SALISBURY, MD---REM may have foretold “The End of the World As We Know It,” but the band never offered any advice on how to cope with such an extraordinary event.
Salisbury University’s Philosophy Department attempts to fill that gap during the 29th annual Philosophy Symposium, “When Worlds End: Living Well in the Time of Extinction” 9 a.m.-3 p.m. Saturday, April 25 in Caruthers Hall Auditorium.
The symposium focuses on the many crises humanity faces in the post-9/11 world, from finance to religion, politics to the environment, and whether our sense of exceptionality contributes to the end of the world or forestalls it.
“The continued existence of human civilization and the more-than-human living world in which it is embedded is at risk in an unprecedented manner,” said Dr. James Hatley, SU professor of philosophy and event organizer. “At least we are increasingly suspicious that this is the case, as we are beleaguered by a litany of world-ending issues: global warming, genocide, weapons of mass destruction, resource depletion, habitat loss, overpopulation, species extinction and pollution, among others. Should we worry that we are living on borrowed time on a planetary scale? Or is this thought a self-defeating one?”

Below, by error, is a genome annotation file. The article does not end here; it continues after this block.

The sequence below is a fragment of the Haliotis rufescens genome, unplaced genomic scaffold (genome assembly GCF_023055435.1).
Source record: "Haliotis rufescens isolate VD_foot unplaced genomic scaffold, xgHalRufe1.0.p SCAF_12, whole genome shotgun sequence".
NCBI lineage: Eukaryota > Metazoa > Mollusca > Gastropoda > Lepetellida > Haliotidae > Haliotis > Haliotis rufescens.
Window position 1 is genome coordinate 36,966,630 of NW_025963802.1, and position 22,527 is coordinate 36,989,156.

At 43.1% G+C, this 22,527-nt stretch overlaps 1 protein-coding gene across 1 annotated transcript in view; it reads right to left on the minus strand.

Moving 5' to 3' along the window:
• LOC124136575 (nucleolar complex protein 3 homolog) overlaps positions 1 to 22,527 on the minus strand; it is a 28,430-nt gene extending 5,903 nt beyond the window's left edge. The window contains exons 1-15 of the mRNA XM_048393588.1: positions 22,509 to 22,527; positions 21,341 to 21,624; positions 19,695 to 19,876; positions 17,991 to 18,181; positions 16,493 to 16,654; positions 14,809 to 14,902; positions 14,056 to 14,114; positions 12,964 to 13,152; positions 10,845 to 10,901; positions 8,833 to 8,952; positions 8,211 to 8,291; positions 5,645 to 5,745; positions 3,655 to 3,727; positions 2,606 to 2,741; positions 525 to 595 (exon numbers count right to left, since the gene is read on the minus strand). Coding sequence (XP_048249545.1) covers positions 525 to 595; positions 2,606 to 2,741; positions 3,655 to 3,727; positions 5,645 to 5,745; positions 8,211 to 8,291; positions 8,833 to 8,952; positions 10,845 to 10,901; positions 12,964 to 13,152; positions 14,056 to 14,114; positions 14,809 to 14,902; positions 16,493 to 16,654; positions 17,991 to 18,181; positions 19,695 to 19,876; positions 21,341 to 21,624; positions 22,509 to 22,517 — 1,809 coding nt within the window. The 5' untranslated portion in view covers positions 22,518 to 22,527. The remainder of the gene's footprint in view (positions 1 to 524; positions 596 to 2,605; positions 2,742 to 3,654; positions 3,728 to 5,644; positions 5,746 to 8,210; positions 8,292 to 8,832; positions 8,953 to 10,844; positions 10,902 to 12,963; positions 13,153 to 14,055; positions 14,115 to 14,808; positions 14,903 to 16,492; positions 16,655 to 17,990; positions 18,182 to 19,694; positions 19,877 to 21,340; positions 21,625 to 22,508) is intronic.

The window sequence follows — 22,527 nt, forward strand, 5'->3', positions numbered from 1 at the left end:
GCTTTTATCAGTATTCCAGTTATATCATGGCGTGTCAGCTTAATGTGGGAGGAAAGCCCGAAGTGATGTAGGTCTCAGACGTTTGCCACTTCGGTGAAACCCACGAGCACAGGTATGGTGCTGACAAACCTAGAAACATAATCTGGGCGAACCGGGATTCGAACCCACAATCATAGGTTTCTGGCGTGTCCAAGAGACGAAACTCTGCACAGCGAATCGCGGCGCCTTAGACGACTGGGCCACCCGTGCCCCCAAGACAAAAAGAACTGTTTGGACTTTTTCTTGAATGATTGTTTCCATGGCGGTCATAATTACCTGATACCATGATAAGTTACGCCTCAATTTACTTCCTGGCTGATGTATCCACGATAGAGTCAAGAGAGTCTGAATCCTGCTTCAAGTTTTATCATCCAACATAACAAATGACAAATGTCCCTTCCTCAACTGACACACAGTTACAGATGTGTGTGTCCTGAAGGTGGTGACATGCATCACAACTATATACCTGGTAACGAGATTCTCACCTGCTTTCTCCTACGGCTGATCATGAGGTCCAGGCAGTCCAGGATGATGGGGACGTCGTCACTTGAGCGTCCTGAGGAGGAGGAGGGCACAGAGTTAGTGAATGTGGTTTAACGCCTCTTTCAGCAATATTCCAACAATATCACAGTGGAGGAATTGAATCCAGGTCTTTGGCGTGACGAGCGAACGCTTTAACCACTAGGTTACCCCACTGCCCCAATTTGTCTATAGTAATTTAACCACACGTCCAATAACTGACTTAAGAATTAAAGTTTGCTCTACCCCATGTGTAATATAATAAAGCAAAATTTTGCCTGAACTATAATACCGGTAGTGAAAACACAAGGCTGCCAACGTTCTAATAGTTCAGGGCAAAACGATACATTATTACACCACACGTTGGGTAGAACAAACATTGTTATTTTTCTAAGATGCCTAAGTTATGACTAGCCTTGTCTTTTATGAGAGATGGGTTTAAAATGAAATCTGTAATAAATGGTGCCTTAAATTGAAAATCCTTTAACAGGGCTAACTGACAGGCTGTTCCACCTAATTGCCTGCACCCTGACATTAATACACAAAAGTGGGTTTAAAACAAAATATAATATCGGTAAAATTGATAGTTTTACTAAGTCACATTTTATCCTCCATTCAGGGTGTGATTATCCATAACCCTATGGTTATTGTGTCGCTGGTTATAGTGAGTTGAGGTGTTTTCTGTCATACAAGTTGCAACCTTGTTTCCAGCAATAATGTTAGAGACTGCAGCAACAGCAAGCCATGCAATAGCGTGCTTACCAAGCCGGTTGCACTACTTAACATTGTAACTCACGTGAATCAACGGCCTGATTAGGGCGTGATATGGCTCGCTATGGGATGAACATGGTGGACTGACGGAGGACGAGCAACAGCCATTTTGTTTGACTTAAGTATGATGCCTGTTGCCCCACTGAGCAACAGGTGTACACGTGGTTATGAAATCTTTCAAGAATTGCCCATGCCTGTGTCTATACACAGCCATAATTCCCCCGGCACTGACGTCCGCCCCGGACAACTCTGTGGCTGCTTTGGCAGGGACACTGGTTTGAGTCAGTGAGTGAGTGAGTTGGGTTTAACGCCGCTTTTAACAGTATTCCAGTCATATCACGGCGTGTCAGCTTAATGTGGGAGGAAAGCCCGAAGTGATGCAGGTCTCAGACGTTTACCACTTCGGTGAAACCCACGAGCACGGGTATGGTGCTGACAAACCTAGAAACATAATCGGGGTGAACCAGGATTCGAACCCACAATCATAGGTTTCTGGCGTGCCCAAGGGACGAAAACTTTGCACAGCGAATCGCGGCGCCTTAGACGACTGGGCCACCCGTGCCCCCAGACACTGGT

Speakers during a morning panel include Dr. Daniel Conway, chair of Texas A&M University’s Philosophy Department; Dr. Christian Diehm, associate professor of philosophy at the University of Wisconsin at Stephens Point; Dr. Joan Maloof, associate professor of biological sciences at SU; Steven Sandbank of the International Association for the Study of Environment, Space and Place; and Dr. Timothy Stock, assistant professor of philosophy at SU. An informal discussion, open to all in attendance, follows in the afternoon.
Sponsored by the Philosophy Department, admission is free and the public is invited. For more information call 410-677-5070 or visit the SU Web site at www.salisbury.edu.